Walking the Talk in a Straw Bale House

Josh Bow moved into a straw bale house in October when he became a full-time staff member at Camp Lutherlyn. “I’d always wondered what it would be like to live there,” Josh said of Lutherlyn’s Terra Dei Homestead.  “It is such a cool concept and I’d known about it since I was a camper!”

Camp Lutherlyn in Prospect, Pennsylvania built the state’s first straw bale house in 1995.  The home was designed not only to be a camp residence, but also to be an integral part of the camp’s environmental education program, as a working example of sustainable living. 

The straw bale walls provide super insulation (R-40), which makes it easy to heat with either passive solar energy, through the south facing windows, or wood with the masonry heater.  The house reduces water usage by incorporating a composting toilet and gray water recycling system.  All of the flooring in the home is made from recycled materials and solar panels provide much of the electricity for the residence.
The homestead also includes an organic garden, small orchard, and an outdoor classroom.  Terra Dei Homestead is part of many of the approximately 100 school field trips the Lutherlyn Environmental Education Program hosts yearly.  School activities focus on renewable energy, recycling, and being good stewards of what God has created.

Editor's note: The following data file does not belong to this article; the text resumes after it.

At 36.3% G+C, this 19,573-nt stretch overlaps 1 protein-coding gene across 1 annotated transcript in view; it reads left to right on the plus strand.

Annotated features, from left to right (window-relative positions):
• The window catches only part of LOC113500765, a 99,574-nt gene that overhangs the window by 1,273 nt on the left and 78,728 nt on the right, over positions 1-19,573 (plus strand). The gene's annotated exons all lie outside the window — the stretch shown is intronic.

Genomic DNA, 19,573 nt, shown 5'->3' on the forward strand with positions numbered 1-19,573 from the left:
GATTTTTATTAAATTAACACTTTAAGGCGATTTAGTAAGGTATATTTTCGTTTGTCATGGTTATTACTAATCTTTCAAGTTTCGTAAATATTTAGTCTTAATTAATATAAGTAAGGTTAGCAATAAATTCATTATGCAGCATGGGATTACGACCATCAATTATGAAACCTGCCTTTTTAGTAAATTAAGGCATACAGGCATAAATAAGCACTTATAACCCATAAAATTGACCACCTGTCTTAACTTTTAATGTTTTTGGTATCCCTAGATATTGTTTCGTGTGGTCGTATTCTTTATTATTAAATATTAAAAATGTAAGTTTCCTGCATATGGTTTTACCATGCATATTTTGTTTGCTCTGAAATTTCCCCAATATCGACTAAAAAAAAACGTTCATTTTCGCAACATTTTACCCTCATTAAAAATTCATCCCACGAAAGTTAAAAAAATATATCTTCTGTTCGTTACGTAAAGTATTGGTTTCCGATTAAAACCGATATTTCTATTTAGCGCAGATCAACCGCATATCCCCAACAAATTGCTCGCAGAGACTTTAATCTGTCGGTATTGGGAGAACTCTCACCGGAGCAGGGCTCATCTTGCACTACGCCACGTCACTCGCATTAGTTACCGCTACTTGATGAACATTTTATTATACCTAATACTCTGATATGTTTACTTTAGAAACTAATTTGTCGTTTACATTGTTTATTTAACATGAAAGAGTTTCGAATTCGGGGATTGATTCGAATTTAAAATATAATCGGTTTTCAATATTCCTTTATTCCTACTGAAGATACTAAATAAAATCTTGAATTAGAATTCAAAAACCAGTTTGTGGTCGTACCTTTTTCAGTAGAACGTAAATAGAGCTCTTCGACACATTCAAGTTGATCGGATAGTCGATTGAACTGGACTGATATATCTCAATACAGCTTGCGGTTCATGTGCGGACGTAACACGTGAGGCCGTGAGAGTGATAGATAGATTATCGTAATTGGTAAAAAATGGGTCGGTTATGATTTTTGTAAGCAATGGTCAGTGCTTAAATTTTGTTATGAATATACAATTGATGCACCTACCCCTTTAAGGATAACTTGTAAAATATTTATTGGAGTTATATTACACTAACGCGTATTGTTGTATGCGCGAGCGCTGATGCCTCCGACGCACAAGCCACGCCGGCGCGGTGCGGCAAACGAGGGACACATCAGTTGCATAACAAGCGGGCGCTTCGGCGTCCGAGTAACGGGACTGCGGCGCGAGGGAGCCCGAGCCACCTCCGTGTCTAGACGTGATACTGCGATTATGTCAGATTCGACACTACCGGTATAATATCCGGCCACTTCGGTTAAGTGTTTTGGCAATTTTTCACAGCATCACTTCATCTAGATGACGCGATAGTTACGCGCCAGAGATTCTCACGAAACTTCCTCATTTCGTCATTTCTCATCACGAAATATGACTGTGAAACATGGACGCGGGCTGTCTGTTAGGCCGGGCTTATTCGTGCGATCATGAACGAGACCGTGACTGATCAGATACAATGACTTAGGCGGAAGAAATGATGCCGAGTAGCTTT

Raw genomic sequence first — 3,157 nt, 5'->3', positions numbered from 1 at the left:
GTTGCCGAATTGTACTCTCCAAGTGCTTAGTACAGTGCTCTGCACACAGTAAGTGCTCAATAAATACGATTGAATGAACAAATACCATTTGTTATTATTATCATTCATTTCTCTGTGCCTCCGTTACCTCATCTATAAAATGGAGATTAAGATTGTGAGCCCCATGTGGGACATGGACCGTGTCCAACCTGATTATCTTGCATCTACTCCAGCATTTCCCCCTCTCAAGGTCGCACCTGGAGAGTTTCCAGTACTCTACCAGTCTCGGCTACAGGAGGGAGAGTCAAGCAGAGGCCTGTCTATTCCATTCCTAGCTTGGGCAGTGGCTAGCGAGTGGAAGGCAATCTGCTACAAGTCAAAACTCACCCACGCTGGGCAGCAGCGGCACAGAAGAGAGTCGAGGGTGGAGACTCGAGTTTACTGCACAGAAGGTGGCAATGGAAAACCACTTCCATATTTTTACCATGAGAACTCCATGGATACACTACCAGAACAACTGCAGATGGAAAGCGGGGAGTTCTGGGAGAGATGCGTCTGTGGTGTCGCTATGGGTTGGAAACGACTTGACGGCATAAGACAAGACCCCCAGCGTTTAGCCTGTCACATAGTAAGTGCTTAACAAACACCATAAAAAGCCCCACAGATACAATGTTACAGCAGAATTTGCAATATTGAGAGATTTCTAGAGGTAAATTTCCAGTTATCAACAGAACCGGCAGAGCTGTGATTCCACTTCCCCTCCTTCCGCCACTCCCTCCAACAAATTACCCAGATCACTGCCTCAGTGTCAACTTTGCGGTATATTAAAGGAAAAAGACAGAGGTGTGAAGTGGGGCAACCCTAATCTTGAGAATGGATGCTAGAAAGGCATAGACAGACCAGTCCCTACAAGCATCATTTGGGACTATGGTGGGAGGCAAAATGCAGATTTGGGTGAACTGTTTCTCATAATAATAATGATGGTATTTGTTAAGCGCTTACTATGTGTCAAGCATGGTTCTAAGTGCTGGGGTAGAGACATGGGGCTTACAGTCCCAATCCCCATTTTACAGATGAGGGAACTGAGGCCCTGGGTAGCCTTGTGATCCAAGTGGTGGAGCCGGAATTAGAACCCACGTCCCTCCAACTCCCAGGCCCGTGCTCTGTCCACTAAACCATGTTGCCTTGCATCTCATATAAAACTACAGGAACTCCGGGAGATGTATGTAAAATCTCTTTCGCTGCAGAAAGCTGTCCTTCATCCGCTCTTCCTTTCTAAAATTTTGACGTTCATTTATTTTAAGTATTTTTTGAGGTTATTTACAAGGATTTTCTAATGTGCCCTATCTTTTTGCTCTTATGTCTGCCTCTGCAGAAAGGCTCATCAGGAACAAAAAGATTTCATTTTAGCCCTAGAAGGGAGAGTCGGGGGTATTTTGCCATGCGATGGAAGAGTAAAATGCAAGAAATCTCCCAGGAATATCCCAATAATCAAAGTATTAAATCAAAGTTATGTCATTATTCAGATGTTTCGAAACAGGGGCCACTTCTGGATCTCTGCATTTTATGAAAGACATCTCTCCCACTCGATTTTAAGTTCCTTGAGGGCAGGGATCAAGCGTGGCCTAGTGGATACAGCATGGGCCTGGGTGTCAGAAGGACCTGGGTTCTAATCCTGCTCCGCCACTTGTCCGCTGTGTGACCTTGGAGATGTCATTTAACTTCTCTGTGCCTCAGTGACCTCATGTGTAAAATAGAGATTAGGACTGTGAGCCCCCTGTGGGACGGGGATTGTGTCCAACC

In November 2005, Citizens for Pennsylvania’s Future (Penn Future) honored Terra Dei Homestead with it’s “Green Power – Turn it On!” award.  The award recognized Lutherlyn for using renewable energy and teaching others about it.
Josh gets interesting responses from people when he tells them that he lives in an “eco-house.”  “To most people, an eco-house means pioneer living, not modern living,” explains Josh.  “Instead of using smarter ways of being sustainable – like we demonstrate at Lutherlyn – people think of deprivation.” 
That was one of the reasons the house was constructed to be a camp residence. In the planning stages, Lutherlyn’s staff decided that it would be a much better example of sustainable living if someone was actually living there.  Throughout the last 18 years, 5 individuals or families have lived at Terra Dei Homestead.  Through this experience, they have expanded their own visions of sustainability and creation care, as well as those of the students that they teach.

If you would like to know more about Terra Dei Homestead at Lutherlyn, you can check out the virtual tour at the following link:  http://www.lutherlyn.com/what_we_do/environmental_education/terra_dei.html